Sam Geoghegan reviews the weekend’s rugby action and believes France’s Grand Slam will be down to the lack of any credible opponents
We’re now over halfway through the 2010 RBS Six Nations, and the third weekend of the Championship has confirmed what we all knew: France’s path to Grand Slam glory is all but assured, and all of the Northern hemisphere sides have much work to do if any of them want to succeed in winning the World Cup in New Zealand in 18 months’ time.
A dramatic weekend kicked off on Friday night in Cardiff where tournament favourites France faced Wales in the cauldron of the Millennium Stadium. While the Welsh started with attacking intent, they were lacking in ideas and were unable to break down a French defence that were all too happy to wait and capitalise on any mistake. The first mistake came after only six minutes when outside centre James Hook attempted a wide pass to stretch the defence. His pass was poorly executed and led to French winger, Alexis Palisson, intercepting it and running the length of the pitch untouched and under the posts.
Wales continued to be punished by France for their schoolboy errors, demonstrated by another intercept try at the stroke of half time by out-half, Francois Trinh-Duc. Wales began the second half with a 20-0 deficit to overcome and although they admirably attempted the comeback, it predictably fell short, as France won 26-20.
Comebacks are becoming a habit for Wales in this year’s Championship, after falling short against England in Twickenham and by defeating Scotland a week later. If Gatland’s team began matches with the same pace and urgency shown in the second half of their opening three games, they would be the only team left in the competition undefeated. This is something that Gatland and Shaun Edwards must improve upon in their final two matches against Ireland and Italy.
Though France should secure the Grand Slam with both of their remaining games in Paris against Italy and England, it should be noted that their second half performance almost cost them the match.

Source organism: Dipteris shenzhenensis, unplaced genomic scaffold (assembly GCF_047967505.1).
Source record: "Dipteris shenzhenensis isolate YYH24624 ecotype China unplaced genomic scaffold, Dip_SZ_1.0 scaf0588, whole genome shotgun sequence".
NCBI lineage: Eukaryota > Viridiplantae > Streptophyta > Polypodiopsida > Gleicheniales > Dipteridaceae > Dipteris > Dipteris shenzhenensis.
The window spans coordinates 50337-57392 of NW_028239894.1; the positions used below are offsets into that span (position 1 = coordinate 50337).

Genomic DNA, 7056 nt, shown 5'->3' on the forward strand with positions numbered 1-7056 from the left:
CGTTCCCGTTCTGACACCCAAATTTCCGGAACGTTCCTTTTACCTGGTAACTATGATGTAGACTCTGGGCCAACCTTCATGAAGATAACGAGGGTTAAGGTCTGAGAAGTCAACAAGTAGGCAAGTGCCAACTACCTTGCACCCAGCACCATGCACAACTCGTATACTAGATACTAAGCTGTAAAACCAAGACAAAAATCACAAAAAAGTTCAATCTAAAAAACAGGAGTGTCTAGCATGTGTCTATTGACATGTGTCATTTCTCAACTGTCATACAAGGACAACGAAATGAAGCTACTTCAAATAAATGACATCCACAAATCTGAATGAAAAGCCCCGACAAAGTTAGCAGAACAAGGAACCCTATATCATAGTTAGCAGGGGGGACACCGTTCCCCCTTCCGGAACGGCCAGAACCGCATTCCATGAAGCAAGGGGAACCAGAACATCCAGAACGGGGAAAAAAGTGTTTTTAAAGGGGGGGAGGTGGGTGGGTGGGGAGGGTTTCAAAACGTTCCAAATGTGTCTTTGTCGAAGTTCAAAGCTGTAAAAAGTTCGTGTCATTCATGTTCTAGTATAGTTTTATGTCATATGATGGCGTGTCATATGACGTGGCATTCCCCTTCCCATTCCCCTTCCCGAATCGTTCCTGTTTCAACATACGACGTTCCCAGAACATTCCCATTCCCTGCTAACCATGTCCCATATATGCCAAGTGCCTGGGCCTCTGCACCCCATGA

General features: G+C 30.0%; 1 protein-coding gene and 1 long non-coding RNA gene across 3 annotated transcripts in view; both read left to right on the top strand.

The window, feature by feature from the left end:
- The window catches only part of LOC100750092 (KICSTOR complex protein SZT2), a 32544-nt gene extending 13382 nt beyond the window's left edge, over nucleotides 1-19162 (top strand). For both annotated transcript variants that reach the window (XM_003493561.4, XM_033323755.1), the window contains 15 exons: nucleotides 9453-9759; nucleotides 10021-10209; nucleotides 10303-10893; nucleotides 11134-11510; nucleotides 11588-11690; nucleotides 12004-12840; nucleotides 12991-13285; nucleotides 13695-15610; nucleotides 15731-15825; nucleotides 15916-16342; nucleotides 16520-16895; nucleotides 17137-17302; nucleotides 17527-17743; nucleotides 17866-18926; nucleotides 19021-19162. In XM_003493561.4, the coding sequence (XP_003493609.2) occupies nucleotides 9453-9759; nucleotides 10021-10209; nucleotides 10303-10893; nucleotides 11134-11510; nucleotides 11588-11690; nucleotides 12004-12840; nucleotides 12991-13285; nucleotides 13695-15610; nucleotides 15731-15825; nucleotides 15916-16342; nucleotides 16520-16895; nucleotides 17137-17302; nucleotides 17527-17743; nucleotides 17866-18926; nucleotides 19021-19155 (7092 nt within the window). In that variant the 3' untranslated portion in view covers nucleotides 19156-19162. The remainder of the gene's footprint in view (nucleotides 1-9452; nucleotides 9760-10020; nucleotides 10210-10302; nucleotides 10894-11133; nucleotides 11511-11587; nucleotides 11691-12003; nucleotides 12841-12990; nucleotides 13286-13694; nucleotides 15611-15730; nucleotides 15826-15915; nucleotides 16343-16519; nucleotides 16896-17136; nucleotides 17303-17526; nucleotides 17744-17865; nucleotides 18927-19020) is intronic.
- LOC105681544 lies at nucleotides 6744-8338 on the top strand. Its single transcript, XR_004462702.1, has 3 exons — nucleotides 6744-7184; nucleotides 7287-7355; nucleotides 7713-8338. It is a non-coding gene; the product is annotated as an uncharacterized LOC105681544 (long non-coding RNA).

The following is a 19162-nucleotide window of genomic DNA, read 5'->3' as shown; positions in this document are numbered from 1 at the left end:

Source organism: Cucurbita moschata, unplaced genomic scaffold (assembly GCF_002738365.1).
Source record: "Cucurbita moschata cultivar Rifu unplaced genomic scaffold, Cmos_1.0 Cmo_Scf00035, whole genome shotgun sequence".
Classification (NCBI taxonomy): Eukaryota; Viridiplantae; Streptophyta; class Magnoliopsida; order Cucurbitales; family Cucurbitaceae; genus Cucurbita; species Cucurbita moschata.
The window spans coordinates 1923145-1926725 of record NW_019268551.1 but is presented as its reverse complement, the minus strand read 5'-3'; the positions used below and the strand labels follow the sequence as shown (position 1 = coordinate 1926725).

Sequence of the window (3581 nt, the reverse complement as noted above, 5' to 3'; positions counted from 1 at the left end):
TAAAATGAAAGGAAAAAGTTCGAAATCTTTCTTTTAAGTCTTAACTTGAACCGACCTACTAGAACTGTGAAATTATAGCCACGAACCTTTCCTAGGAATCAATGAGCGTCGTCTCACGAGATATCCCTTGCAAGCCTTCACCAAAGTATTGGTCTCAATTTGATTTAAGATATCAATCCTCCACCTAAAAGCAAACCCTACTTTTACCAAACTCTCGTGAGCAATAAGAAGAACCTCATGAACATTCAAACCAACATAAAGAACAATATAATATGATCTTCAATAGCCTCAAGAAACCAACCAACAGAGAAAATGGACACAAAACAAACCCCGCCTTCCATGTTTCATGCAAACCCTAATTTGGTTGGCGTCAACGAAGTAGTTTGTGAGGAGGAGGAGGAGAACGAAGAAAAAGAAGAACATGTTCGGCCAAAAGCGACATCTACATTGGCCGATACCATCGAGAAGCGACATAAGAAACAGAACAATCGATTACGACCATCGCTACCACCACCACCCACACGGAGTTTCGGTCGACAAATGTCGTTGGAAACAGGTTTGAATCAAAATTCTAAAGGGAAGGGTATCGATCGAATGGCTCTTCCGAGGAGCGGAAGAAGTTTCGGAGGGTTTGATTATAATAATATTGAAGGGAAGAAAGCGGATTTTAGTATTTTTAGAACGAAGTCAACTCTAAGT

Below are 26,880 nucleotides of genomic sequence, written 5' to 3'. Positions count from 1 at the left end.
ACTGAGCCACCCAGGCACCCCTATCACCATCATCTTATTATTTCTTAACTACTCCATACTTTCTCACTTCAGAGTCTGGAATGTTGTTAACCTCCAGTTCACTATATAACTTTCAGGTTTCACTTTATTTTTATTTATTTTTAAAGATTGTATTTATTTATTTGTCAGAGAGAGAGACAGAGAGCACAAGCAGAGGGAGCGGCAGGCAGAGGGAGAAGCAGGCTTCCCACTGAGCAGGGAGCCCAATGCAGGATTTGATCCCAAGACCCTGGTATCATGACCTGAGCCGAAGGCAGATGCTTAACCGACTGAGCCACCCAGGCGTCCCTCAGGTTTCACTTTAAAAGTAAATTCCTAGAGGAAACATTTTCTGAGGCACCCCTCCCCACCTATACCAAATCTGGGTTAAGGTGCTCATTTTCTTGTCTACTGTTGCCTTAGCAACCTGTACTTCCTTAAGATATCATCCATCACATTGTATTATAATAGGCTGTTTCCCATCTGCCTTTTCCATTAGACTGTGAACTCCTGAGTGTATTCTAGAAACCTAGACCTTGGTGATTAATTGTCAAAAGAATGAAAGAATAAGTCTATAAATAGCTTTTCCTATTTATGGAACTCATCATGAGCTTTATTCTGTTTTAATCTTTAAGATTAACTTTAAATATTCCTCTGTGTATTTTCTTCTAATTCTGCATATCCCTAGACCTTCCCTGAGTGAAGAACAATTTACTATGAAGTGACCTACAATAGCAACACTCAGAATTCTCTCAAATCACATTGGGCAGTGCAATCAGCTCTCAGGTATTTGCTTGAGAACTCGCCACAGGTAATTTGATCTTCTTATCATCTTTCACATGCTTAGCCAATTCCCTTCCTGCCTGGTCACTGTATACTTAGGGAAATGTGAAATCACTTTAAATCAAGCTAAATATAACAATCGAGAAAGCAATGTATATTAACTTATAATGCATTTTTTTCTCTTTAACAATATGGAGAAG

The Italians emerged victorious 16-12 over Scotland on Saturday in the Wooden Spoon matchup. The gulf in class between these two sides and the other four has been consistently evident in recent years: this is Italy’s tenth year in the tournament, and they have appeared to have hit an obstacle they can’t overcome. Italian progress has been slow in the last ten years and the Azzurri have never seemed capable of an upset against the usual top sides of France, England and Ireland. Scotland and Andy Robinson appear to have no answers and with it no hope.
The most anticipated match of the weekend occurred on Saturday evening when a wounded Irish team faced an undefeated English side under Martin Johnson. Ireland, though winners, were predictable and lacking any sort of initiative. Jonny Sexton started his first Six Nations match, and it was his perfectly-weighted grubber kick for Tommy Bowe that set up the opening score – but apart from that, he and the rest of the Irish backs offered little. Ireland had to work relentlessly to score David Wallace’s try in Paris a fortnight ago – and while their tries at Twickenham were a lot more straight-forward, they highlight the fact that Ireland need more ideas, initiative and endeavour if they have any hopes of success at the World Cup.
On the other hand, England dominated possession and the Irish defence gladly soaked up the pressure and pounced upon any opportunities. The English style of play is reminiscent of their 2003 World Cup-winning team but without the same raw talent. The frustration the English backs must feel is unimaginable: Johnson shackles his backs, believing in sacrificing style for substance, and relying upon the boot of Jonny Wilkinson.
Overall, Europe’s Six Nations are a long way off the skill and talent levels of New Zealand, South Africa and Australia. France should win the Grand Slam, but that’s more to do with the lack of meaningful opposition rather than their own talent.